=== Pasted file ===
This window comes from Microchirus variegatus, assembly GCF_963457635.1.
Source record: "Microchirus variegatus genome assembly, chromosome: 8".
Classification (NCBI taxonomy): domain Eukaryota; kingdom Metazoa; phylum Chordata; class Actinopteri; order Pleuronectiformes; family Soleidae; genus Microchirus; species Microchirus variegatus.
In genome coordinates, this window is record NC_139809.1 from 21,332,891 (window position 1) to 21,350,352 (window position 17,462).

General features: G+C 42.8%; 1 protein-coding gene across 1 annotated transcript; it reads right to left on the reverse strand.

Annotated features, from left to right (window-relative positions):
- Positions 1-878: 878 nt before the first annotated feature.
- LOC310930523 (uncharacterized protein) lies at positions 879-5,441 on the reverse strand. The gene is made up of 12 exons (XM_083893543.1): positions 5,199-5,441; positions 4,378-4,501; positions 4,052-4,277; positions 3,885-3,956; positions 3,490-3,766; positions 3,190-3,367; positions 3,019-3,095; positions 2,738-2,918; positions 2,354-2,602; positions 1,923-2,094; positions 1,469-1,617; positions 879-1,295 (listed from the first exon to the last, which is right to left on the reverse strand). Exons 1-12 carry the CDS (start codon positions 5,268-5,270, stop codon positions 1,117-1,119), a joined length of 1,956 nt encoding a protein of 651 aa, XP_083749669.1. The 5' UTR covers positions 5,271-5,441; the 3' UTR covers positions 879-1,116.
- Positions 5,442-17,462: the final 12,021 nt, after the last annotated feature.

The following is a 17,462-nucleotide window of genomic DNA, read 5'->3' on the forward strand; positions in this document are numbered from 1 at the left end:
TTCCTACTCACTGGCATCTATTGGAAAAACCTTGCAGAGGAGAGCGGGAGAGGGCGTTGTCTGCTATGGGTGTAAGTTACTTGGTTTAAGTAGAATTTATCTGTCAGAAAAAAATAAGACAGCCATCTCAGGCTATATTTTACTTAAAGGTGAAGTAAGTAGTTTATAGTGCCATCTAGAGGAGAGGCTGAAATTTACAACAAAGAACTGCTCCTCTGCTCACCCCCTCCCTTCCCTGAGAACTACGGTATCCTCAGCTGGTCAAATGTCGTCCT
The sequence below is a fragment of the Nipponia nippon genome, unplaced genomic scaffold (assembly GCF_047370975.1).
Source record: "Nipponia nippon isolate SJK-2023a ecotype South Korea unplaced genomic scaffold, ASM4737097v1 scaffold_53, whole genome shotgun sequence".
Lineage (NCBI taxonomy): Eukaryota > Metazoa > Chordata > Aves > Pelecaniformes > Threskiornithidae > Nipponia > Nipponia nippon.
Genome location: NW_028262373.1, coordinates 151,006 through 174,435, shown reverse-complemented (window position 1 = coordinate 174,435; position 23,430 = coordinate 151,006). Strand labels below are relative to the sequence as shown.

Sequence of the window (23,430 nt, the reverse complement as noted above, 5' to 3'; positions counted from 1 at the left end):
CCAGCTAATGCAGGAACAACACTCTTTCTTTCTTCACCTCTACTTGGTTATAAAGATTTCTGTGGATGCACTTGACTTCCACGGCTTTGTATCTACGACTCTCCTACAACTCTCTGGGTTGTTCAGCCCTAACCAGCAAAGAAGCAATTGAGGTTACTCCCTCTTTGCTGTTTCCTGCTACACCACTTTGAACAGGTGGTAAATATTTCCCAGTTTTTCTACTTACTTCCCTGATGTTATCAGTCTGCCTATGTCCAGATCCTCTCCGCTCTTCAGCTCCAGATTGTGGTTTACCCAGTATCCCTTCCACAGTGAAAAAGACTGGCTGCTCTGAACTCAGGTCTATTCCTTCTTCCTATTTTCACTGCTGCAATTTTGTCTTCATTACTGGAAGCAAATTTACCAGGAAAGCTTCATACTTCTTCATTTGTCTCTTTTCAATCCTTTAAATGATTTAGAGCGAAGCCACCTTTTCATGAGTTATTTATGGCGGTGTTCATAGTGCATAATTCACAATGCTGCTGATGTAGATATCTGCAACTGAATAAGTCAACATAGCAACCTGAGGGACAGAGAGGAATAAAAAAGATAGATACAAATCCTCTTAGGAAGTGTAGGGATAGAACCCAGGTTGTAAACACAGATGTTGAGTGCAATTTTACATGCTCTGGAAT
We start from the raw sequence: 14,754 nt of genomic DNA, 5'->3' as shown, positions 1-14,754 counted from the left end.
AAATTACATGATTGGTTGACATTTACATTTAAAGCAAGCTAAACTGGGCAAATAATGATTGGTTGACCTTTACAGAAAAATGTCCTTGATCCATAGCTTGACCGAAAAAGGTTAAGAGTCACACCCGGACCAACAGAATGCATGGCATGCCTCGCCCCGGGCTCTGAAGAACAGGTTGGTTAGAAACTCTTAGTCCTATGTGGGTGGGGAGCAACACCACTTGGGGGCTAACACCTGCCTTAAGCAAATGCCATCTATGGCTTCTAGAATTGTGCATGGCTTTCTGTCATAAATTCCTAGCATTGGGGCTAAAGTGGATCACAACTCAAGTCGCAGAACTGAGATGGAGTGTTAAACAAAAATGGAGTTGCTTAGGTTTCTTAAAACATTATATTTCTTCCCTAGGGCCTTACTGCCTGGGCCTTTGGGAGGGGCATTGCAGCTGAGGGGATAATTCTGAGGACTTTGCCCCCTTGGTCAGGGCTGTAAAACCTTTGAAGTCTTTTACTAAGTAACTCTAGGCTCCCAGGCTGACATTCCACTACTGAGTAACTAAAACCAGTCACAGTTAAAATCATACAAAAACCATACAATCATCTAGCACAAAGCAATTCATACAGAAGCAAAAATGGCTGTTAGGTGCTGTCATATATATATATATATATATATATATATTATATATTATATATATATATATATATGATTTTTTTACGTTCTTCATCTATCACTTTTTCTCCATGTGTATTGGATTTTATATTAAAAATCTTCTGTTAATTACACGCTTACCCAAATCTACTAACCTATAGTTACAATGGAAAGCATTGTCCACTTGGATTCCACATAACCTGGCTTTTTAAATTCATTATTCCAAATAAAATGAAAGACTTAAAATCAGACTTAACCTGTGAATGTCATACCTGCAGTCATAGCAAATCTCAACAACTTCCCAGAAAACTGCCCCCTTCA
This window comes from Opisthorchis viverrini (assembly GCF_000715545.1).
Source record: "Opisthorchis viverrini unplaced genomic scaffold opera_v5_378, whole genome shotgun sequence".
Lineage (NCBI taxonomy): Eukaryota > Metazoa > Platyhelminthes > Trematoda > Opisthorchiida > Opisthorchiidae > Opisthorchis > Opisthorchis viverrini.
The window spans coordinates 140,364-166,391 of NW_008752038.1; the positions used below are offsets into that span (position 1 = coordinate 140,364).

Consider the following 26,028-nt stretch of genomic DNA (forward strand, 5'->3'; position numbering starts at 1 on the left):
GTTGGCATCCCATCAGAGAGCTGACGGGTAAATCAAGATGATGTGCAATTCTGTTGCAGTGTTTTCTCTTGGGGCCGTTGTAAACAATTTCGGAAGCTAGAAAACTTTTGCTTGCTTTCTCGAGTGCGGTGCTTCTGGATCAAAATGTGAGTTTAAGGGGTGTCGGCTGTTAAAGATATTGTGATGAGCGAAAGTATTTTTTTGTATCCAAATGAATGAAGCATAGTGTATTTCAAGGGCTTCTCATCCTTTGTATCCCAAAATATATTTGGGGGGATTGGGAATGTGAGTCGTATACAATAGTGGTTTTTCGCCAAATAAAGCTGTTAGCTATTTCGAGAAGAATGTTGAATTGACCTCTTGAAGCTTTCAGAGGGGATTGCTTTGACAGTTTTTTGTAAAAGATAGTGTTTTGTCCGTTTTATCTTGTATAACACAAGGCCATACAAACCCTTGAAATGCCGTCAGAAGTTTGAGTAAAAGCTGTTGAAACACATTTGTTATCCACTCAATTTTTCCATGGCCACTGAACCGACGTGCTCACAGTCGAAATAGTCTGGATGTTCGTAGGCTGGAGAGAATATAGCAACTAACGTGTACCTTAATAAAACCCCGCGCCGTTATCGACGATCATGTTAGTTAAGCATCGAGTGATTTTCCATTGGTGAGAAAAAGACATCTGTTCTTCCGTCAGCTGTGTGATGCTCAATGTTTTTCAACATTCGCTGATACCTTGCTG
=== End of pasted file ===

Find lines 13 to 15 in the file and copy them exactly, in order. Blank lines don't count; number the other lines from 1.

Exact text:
Source record: "Nipponia nippon isolate SJK-2023a ecotype South Korea unplaced genomic scaffold, ASM4737097v1 scaffold_53, whole genome shotgun sequence".
Lineage (NCBI taxonomy): Eukaryota > Metazoa > Chordata > Aves > Pelecaniformes > Threskiornithidae > Nipponia > Nipponia nippon.
Genome location: NW_028262373.1, coordinates 151,006 through 174,435, shown reverse-complemented (window position 1 = coordinate 174,435; position 23,430 = coordinate 151,006). Strand labels below are relative to the sequence as shown.